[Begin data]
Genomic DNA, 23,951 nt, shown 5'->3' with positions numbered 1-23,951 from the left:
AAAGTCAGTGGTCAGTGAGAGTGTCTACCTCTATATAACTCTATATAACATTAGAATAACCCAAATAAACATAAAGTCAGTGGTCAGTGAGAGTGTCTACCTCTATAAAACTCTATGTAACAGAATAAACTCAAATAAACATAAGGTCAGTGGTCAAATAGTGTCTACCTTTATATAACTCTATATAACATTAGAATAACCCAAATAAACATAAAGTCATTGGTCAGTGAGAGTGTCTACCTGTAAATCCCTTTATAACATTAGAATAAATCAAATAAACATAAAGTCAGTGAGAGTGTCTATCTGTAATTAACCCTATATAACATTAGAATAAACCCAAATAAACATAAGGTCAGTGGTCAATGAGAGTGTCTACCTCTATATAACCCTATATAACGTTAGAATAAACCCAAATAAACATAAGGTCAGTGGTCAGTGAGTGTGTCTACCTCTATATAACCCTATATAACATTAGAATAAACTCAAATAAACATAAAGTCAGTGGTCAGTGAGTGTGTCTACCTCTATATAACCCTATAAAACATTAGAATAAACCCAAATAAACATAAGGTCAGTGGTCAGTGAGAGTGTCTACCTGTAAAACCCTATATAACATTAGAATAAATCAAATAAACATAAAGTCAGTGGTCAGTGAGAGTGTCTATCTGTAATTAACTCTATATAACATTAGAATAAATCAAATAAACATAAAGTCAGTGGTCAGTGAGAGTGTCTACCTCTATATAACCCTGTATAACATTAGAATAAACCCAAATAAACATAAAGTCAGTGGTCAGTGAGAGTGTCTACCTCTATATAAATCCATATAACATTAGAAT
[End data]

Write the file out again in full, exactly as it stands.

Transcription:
Genomic DNA, 23,951 nt, shown 5'->3' with positions numbered 1-23,951 from the left:
AAAGTCAGTGGTCAGTGAGAGTGTCTACCTCTATATAACTCTATATAACATTAGAATAACCCAAATAAACATAAAGTCAGTGGTCAGTGAGAGTGTCTACCTCTATAAAACTCTATGTAACAGAATAAACTCAAATAAACATAAGGTCAGTGGTCAAATAGTGTCTACCTTTATATAACTCTATATAACATTAGAATAACCCAAATAAACATAAAGTCATTGGTCAGTGAGAGTGTCTACCTGTAAATCCCTTTATAACATTAGAATAAATCAAATAAACATAAAGTCAGTGAGAGTGTCTATCTGTAATTAACCCTATATAACATTAGAATAAACCCAAATAAACATAAGGTCAGTGGTCAATGAGAGTGTCTACCTCTATATAACCCTATATAACGTTAGAATAAACCCAAATAAACATAAGGTCAGTGGTCAGTGAGTGTGTCTACCTCTATATAACCCTATATAACATTAGAATAAACTCAAATAAACATAAAGTCAGTGGTCAGTGAGTGTGTCTACCTCTATATAACCCTATAAAACATTAGAATAAACCCAAATAAACATAAGGTCAGTGGTCAGTGAGAGTGTCTACCTGTAAAACCCTATATAACATTAGAATAAATCAAATAAACATAAAGTCAGTGGTCAGTGAGAGTGTCTATCTGTAATTAACTCTATATAACATTAGAATAAATCAAATAAACATAAAGTCAGTGGTCAGTGAGAGTGTCTACCTCTATATAACCCTGTATAACATTAGAATAAACCCAAATAAACATAAAGTCAGTGGTCAGTGAGAGTGTCTACCTCTATATAAATCCATATAACATTAGAAT